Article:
The Jean Harlow Blogathon kicks off February 28 and The Kitty Packard Pictorial is rounding up contributors! The original Platinum Blonde Bombshell’s 100th birthday is March 3rd and the Pictorial is honoring her life and work with a weeklong Blogathon. The event is being held in conjunction with the release of the new book on her life and the new Jean Harlow exhibit at the Max Factor Museum in Hollywood.
Her tragically short life spent most of the century shrouded in sensationalism– but the past 20 years has witnessed a sweeping away of those old cobwebs. The latest testament to her worth as an actress and her beauty as a human being is Darrell Rooney and Mark Vieira’s new book, Harlow in Hollywood: The Blonde Bombshell in the Glamour Capital. A copy of which, The Pictorial will be giving away to one lucky reader (or Blogger!) at the conclusion of the Blogathon.
Within its beautifully illustrated pages, the real Harlean Carpenter comes to life as never before: a sweater wearing clean-faced kid from the Midwest whose death at the terribly young age of 26 left a vigorous roster of films in her wake. The world of 1930s Hollywood is strikingly re-created in never before published photos from personal collections the world over– cultural antrhopology in decadent black and white!
Help keep Harlow’s legend–and Harlow’s Hollywood– alive. Contact us via email — we’d love to have your blog join the ranks with ours!
Rules are simple and few. Post a Jean Harlow-related piece on your blog and include a link to the new book Harlow in Hollywood. Topics are as varied as you like– from her life to her films to the setting of the Harlow story: 1930s Hollywood itself. Email The Pictorial with your post’s URL and join us as we watch the contributing links grow!
An MGM crew member once said of Jean Harlow, “We weren’t just workers on her set, we were real to her. If you were sick, she was the first one to notice. The first one to send flowers.” She was also the first one to tell her director ‘Let’s work late tonight so the boys can get to the football game tomorrow.’ And when a studio executive cut crew coffee breaks, she stormed to the office demanding ‘either they get a coffee break or I don’t work.’
While it was her platinum hair, sensuous body and brazen sexuality that made the Jean Harlow image an icon– it was her sincerity, warmth and gentleness of spirit that made her truly beautiful. And it is that beauty– the woman beneath the platinum locks– that the new book Harlow in Hollywood: The Blonde Bombshell in the Glamour Capital, 1928 – 1937 valiantly endeavors to present in a most unprecedented fashion. Read more ►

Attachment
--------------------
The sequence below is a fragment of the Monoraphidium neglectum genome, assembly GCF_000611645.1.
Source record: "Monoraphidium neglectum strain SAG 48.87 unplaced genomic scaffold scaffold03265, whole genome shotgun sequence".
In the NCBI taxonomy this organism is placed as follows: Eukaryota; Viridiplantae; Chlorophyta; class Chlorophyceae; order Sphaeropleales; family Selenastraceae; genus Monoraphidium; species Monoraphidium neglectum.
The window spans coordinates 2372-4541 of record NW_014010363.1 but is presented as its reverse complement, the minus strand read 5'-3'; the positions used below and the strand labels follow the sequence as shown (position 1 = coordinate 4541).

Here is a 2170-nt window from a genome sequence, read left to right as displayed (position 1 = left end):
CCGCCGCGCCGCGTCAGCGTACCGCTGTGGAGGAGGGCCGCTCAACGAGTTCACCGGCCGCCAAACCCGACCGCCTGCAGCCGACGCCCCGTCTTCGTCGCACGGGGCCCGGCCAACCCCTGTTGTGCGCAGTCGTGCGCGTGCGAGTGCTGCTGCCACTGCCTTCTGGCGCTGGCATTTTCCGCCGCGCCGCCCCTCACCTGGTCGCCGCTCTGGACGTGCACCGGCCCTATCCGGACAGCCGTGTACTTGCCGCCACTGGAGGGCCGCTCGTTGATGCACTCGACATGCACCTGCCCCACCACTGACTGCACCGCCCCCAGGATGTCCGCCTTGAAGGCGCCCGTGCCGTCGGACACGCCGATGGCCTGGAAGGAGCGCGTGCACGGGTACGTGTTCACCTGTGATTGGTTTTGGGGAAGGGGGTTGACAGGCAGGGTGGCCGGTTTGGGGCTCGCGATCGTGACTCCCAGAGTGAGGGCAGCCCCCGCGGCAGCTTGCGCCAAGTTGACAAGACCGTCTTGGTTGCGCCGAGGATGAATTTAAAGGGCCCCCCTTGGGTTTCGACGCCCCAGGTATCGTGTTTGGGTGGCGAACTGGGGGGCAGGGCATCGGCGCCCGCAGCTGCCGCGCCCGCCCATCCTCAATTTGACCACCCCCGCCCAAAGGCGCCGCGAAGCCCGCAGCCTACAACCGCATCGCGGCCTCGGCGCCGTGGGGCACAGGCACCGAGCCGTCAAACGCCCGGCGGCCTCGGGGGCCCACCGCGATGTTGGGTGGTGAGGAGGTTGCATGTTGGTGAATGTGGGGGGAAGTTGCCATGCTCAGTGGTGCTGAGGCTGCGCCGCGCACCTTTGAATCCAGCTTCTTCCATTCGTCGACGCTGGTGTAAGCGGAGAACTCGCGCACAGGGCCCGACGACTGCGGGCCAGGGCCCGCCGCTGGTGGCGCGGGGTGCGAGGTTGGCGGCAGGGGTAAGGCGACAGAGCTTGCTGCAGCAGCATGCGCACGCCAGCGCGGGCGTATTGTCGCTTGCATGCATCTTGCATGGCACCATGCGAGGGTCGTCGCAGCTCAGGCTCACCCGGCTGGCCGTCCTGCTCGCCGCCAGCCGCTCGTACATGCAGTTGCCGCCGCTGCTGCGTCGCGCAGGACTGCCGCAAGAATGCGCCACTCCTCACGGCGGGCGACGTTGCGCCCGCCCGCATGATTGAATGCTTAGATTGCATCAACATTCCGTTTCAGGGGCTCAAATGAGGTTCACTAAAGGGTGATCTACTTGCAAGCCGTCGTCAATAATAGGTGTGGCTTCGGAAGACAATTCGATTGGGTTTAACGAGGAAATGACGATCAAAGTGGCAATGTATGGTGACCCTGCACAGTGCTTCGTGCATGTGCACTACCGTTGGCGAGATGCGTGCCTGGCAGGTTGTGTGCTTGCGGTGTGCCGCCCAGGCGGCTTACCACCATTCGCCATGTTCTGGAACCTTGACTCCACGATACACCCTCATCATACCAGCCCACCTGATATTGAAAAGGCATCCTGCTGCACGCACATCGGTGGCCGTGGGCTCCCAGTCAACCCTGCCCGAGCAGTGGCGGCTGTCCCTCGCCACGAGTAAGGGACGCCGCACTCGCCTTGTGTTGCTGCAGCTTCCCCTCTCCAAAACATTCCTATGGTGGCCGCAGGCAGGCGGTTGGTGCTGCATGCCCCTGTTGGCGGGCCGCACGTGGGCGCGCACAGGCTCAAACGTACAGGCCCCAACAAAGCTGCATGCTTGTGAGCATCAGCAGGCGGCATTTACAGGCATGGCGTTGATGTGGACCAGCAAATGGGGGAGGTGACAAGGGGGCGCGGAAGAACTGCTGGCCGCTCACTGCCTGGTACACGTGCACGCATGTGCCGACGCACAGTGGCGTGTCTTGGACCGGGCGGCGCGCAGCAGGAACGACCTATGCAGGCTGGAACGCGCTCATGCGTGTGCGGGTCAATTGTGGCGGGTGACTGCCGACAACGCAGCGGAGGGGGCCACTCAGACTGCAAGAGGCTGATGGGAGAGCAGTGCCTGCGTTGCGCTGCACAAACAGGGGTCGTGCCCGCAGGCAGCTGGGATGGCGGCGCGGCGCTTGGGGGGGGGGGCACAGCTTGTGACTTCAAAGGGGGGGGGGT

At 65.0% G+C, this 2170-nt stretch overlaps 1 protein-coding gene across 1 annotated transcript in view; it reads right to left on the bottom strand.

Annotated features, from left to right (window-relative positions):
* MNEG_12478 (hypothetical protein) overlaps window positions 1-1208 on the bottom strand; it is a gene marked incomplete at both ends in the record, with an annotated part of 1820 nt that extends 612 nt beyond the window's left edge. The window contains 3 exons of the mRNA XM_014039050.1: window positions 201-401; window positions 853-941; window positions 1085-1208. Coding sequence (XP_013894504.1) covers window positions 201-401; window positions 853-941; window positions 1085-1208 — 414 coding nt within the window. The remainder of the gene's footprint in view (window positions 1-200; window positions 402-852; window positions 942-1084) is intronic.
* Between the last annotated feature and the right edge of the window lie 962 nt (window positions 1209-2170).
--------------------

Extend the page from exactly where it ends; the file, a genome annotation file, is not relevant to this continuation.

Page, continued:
Confession: I love Los Angeles. It’s not my favorite city in the world– that crown rests in the heart of my old home across the Pond– but I’ve pretty much reconciled to the fact that I do love Los Angeles.
Problem is, I hate L.A.
Yes. There is a difference.
For me, Los Angeles is the tangible city: its sun kissed sloping hillsides and stretching curves of blue coast; its whimsical architecture that blends neoclassicism, deco and Moorish sensibilities with carefree abandon; the farm town framework disguised under a bustling metropolis; those knockabout formative years with the industry that would one day come to consume it …. I love all of it.
However, a key factor in the definition of a city’s character is the people who live in it. They are the ones who choose what to make of the tangible city, and what not to make of it. And modern Los Angeles has amassed a considerable part of its population that does not seem to be remotely interested in that tangible city– but rather, the image it projects.
A problem, because a city cannot be truly great unless its organic self is allowed to become a part of the flesh of the people who live there. Perhaps this great distinction is what leads many a visitor to Los Angeles to label it ‘fake’ – the absence of the organic city as an inherit part of its people is perhaps both obvious and inexpressible and therefore described as, simply, a “feeling” one gets.
Perhaps, however, this is something that has more to do with Father Time than anything else. Los Angeles is, after all, just a toddler. (History Alert: restless readers are hereby forewarned and apologies sincerely offered for any gross factual inaccuracies… the title of this post, after all, is random ponderings…) Sure, Los Angeles has Spanish roots that reach as far back as the 16th Century, but it has only been an incorporated city since 1850. At 160 years old, Los Angeles therefore trails her East Coast counterparts in both experience and maturity by some two hundred years—and by her European counterparts, upwards of a millennium. By way of perspective: when her shores were first spied by Spanish explorer Juan Cabrillo in 1542 (which he rightly dubbed Baya de los Fumos– that smoke-like morning fog still a natural fixture) , his Spanish home had long been a formidable world presence, and was soon to battle her mortal enemy, the powerful, proud England, in the naval battle of the millennium.